It was disgust over mediocrity and hatred for stereotyping egotists that made me write “Playing the Possum” before, about a year ago, as an essay lost forever in the world of ideas when my computer crashed. It is becoming vital for me to revisit it now, knowing its room for development. Playing the possum meant playing dead, a sudden deadness when confronted with a crisis, enjoying the privileged prejudice of non-savage instincts that would not dare kill a second time a creature in a poor position in life. Even the raging lion would feel sorry in seeming a dead animal in front of it, perhaps tamed in pity and nausea over the destituteness it encounters. But while it excuses the perfect actors, those who really appear dead in smell and kind, those who exist almost invisibly to others for them not to notice its hidden skills, this pitiable state does not perfectly pardon itself for the vicious who would show no mercy in their own megalomaniac selves.
Perhaps that was a certain point to notice: to play harmless and secured in the invisible line does not automatically mean to be excused from being scrutinized – sometimes it even becomes the point for more inaccurate and self-serving judgments.
That remains the double-edge of mediocrity and the romanticism of a simple life. It does not want to be mediocre and simple.
One even has to go through the hard line just to fight for this apathetic utopia. It is going to be a hard-won battle and no one is going to let oneself get the free pass without having to endure a lot of tribulations, with exemption of course to those who naturally shine. For in the battle of the spotlight, the actors would really have to choose to speak out and stand out to be noticed. Nothing is going to be more savage than the exertion one has to shove oneself just to establish that kind of confidence and fighting spirit. It is a brutal scenario and one views this capitalistic drive of ensuring oneself of a goal dreamed obsessively even as a scene for voyeurism. One has to put in the line the animalistic vulgarity of this independent choice of pushing oneself in the frontiers just to disappear and die happily. In short, to appear, in reverse, the aggressive lion ready to play dead – and be dead!
But one can still ask the aristocratic individualistic question: why care? I say this is the true threat for possums, and especially for those who play the part, because here, their exposition precisely warrants them their death-by-lion end. In this careless act of assuming the false identity of appearing strong and over-confident, the revelation would show realizably the savage truth of the world and its operations. The temptation for notification is crucial and the arena is not only filled with possums playing themselves naturally and artificially but also lions and quasi-lions fighting for what they deserve out of the merciless play of survival.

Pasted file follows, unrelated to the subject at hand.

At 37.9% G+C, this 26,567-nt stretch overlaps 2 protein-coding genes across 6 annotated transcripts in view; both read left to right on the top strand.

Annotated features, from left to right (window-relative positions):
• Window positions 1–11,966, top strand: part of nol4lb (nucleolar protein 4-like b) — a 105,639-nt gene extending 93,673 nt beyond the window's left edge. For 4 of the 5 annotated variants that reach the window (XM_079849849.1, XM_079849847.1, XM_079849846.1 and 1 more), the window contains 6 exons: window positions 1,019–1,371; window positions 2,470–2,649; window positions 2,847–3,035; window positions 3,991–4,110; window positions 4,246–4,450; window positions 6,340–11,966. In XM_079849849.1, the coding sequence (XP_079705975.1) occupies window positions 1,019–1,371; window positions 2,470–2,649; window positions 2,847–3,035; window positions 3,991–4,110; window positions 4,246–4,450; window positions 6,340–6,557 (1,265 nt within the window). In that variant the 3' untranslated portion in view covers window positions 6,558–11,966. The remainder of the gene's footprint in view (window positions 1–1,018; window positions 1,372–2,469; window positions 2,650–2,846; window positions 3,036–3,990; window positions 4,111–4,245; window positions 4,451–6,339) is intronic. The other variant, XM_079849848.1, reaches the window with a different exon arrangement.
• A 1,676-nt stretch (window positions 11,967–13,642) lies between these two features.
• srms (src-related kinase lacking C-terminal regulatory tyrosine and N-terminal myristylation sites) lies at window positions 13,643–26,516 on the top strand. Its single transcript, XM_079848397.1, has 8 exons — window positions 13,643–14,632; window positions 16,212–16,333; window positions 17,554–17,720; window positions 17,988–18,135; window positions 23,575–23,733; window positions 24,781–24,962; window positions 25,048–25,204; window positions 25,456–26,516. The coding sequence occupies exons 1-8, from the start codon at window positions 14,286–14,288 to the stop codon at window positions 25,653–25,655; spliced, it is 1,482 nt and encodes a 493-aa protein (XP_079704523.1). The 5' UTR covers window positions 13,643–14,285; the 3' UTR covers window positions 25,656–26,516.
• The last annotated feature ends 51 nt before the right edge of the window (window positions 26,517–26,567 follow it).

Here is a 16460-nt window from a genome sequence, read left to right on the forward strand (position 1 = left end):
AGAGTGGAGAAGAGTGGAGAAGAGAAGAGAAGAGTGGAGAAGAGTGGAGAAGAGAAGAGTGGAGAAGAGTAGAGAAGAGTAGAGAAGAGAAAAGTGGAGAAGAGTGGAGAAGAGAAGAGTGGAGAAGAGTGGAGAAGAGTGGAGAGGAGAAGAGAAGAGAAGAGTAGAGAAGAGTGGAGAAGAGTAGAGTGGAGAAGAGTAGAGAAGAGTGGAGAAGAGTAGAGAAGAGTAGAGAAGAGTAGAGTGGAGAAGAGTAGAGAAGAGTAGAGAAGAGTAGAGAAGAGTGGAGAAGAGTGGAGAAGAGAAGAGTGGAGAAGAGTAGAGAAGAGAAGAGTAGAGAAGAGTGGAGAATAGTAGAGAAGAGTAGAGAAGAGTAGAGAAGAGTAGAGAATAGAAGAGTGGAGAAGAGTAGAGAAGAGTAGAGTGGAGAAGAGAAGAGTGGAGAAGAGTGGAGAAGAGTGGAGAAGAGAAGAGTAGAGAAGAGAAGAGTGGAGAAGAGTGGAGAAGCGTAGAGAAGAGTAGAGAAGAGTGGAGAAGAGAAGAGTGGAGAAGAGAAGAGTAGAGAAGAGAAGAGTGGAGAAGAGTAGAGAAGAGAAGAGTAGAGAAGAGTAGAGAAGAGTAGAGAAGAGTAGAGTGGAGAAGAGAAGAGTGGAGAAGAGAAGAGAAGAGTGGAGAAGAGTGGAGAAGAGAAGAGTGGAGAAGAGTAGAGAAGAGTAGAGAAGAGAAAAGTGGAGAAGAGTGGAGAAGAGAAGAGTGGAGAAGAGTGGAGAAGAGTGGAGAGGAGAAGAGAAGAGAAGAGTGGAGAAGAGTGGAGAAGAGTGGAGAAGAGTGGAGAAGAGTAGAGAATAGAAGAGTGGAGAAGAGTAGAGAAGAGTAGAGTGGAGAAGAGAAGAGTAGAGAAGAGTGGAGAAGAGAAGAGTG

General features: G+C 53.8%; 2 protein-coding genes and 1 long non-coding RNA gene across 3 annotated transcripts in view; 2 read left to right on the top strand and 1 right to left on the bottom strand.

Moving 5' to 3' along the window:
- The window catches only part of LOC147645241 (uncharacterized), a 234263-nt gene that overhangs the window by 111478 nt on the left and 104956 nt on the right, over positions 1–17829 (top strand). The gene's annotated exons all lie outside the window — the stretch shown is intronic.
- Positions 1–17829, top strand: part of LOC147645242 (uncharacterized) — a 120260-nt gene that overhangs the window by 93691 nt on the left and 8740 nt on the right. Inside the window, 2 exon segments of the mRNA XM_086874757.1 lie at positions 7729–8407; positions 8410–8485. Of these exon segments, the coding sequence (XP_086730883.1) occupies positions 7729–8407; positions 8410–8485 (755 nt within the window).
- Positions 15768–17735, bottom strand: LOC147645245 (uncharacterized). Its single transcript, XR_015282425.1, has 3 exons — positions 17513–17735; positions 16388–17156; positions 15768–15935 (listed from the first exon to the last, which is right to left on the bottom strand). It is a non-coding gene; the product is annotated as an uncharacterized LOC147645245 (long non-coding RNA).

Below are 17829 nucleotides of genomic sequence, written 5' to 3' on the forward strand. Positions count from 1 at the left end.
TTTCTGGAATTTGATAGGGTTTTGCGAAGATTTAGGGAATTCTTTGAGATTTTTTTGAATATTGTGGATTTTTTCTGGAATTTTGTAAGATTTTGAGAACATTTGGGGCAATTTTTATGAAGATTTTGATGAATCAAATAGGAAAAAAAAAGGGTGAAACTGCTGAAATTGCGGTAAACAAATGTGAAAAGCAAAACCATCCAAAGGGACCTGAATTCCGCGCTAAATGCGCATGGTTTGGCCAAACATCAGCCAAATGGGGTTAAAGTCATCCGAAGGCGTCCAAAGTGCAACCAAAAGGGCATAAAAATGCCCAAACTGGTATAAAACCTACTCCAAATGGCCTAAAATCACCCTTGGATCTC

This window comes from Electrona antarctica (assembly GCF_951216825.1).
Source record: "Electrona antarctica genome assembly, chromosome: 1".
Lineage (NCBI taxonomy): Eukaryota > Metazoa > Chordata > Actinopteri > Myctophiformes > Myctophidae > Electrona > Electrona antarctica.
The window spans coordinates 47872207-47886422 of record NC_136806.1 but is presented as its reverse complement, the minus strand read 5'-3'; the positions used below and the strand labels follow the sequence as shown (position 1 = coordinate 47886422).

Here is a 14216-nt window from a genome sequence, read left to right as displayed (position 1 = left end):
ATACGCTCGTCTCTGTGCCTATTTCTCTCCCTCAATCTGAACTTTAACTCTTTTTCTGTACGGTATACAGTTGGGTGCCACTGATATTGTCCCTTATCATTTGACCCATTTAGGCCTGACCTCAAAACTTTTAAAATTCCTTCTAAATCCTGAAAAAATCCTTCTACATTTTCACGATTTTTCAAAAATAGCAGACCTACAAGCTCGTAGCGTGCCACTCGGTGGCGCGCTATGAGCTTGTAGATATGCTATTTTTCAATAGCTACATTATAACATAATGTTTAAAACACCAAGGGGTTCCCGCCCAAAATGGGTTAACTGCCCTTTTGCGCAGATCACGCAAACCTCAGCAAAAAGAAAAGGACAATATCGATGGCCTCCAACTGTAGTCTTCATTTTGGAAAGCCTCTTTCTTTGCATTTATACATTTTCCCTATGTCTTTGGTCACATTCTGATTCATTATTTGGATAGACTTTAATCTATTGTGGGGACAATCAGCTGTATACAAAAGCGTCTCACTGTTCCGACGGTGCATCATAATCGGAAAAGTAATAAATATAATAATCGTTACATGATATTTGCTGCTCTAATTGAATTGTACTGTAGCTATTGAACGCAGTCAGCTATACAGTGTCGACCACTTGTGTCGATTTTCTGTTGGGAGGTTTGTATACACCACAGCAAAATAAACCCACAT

So how does one play the possum part in a non-mediocre way? The way is to get out of the jungle-cruelty simulacrum. It has always been a call to achieve a better self and come clean with it despite the insincerities roaming around. But to do this in the most humbling manner one can honestly live is a kind of faithfulness apt for the pure of heart. And from there, the act would always be slow, but it gets better, surely.
In playing the possum, I can recount that the conclusion before was to hide a certain shocking ability that would render the lion lose the thunder of its roar and find out how even the possum has the far scarier capability: a hidden talent, a secret weapon, an ace that would completely turn the tables upside down. This is good play, the point of improving oneself without showboating and revealing it only when necessity calls. But this is merely the first cause why good persons as in Plato’s Republic stand out – out of necessity. What it provides at best is a diminishing impression good only for the duration of one’s skill soon-to-be corrupted in the course of one’s mortality – of life or physicality or ideas.
The other conclusion deserves a developing point. Playing the possum can also mean a refined second cause of Plato’s penalty: not anymore to stand out against having to bear the penalty of being ruled by selfish men, but in a refined sense, to express this sorry state honestly only as the most viable disposition that would imprint a mark of what is truly happening in the world and that would inspire its development. It further means to be able to tame lions not anymore out of pity and disgust but out of realization that the arena that they are in needs saving. Playing the possum, in an active sense, means therefore that the reversing psychological effect of deadness has to inspire a healthy paradoxical consequence: it should rather expose not itself but its aggressor and aggression itself and find out the real meaning of what living should be. The hard lesson is yet to be pondered.